The Black Moth -- Georgette Heyer
Tracy Belmanoir, Duke of Andover (AKA "Devil"), has a penchant for dressing in black, not powdering his hair, and kidnapping beautiful young women. His sister, Lavinia, is married to Richard Carstares, who (deep breath) is the younger brother of Jack, the Earl of Wyncham, who is in self-imposed exile since being caught cheating at cards seven years ago except he didn't really cheat at cards, it was Richard who was cheating but Jack took the blame because Richard was in love with Lavinia and Jack wanted to protect his little brother even though Richard was in the wrong and so Jack's been traveling The Continent, honing his skill at the sword and also being a gallant highwayman but now he's back in England and due to being in the right place at the right time, he thwarted the Duke's attempt to kidnap the lovely Diana and now Jack and Diana are in love but he can't propose because he's just a common highwayman and if he Tells All and reclaims his place in society, he will ruin his brother's life and also the Duke hasn't exactly given up on his obsession with Diana (phew).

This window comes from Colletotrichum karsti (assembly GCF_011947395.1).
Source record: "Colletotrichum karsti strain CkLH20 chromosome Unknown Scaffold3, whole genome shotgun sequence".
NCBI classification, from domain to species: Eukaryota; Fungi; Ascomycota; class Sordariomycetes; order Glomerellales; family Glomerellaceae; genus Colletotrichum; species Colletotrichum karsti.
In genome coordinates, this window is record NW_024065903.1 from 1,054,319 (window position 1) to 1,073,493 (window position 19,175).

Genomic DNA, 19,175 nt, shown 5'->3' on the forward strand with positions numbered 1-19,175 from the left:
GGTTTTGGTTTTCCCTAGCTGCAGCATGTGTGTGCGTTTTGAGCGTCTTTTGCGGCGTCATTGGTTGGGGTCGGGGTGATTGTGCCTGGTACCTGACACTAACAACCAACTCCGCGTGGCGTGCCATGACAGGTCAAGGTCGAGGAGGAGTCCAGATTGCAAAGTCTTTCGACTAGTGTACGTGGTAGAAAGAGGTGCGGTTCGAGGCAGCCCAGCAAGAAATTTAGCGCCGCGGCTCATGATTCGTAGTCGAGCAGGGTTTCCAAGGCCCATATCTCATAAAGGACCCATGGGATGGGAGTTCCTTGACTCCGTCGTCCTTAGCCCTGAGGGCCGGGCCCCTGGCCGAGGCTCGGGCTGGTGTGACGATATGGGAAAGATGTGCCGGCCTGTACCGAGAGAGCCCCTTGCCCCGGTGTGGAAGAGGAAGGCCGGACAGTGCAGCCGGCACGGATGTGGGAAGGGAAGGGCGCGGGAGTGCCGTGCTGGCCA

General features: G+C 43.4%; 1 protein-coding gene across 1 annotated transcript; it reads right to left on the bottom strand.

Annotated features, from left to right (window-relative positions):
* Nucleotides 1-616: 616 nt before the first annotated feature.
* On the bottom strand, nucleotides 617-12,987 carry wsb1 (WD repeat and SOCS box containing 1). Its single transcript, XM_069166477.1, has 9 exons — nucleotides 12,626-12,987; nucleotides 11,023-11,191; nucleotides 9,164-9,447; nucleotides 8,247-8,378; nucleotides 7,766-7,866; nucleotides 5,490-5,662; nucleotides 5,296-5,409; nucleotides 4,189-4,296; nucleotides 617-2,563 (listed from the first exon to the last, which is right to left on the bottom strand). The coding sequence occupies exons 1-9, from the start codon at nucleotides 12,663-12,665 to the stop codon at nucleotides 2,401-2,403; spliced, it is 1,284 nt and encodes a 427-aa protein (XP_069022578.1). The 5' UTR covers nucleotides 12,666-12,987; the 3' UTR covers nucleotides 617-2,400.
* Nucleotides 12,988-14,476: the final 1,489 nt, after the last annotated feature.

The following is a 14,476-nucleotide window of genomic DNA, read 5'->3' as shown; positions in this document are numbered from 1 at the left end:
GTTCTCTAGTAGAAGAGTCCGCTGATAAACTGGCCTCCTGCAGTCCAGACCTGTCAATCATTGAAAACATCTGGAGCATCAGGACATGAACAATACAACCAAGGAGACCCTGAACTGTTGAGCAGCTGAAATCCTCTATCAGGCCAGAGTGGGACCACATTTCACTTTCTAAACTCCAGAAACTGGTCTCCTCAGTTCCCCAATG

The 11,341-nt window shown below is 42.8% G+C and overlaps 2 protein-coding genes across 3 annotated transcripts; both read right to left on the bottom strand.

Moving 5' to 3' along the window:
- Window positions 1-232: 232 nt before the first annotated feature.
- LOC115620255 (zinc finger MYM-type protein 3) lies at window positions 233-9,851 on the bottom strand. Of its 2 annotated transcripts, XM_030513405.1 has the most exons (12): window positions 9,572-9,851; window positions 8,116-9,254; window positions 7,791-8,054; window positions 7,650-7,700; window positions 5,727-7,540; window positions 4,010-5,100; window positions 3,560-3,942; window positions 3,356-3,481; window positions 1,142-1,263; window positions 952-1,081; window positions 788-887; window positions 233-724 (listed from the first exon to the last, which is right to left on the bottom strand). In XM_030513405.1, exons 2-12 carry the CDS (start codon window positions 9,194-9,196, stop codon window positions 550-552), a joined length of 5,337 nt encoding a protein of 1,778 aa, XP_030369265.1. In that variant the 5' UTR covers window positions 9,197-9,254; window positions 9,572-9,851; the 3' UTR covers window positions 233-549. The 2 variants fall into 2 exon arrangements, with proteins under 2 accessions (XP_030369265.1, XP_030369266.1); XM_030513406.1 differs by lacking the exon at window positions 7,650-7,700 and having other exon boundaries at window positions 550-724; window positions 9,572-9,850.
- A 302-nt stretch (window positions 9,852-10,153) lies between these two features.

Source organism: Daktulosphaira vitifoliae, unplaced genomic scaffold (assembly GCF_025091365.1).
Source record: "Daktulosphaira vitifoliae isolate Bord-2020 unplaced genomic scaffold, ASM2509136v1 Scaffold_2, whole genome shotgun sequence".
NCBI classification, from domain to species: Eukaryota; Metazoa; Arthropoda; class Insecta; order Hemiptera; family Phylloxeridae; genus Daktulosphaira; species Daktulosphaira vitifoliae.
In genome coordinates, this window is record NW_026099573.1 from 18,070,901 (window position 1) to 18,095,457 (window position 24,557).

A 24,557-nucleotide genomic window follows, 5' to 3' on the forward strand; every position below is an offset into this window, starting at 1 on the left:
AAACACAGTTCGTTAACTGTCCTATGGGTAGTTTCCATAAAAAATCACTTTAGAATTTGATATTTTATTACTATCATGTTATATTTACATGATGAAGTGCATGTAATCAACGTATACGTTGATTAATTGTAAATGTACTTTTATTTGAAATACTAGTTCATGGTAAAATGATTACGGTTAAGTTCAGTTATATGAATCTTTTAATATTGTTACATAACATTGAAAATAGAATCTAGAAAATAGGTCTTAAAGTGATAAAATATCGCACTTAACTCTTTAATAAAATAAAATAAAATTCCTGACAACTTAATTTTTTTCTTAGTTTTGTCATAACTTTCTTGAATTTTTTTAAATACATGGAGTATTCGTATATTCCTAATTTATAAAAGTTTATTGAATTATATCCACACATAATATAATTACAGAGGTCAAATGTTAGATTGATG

The Black Moth was Georgette Heyer's first novel. It's also connected to These Old Shades. So, you see, I had to read it, even though I was counseled to skip it.
First off, now I totally understand why people suggested that I skip it. While the characters in These Old Shades sparkle and shine and make me laugh, the characters in The Black Moth, for the most part, never pass the point of Character, never become People, and those who do aren't particularly likable. I also never really got caught up in the plot -- it took me a good week to get through this book, whereas a really enjoyable Heyer will usually only last me an afternoon.
But I am glad I read it, both because I'd like to read all of her books and because it was a bit of a trip to read about Justin's early days. (Okay, yeah, different name, but really the same character -- and in These Old Shades, Jack Carstares becomes Lord Merivale* and Lavinia becomes Fanny. I liked her much more as Fanny.) And, as much as this book paled in comparison to These Old Shades, it made it that much easier to understand why Lord Merivale would hold such a grudge against Justin.
So if it had been just a stand-alone, I'd have not liked it much at all, I think, but as it serves as an early history of the Alastairs, it made me happy despite my lack of enthusiasm. But I'm happier thinking about it than I was actually reading it.
*I Googled around to double-check the spelling of Merivale, and look!
The Alastair Trilogy
1. These Old Shades
2. The Devil's Cub
3. An Infamous Army -- The characters in Regency Buck are major players in this one, but Regency Buck comes first. I read them out of order, sadly.
Connected to The Alastair Trilogy: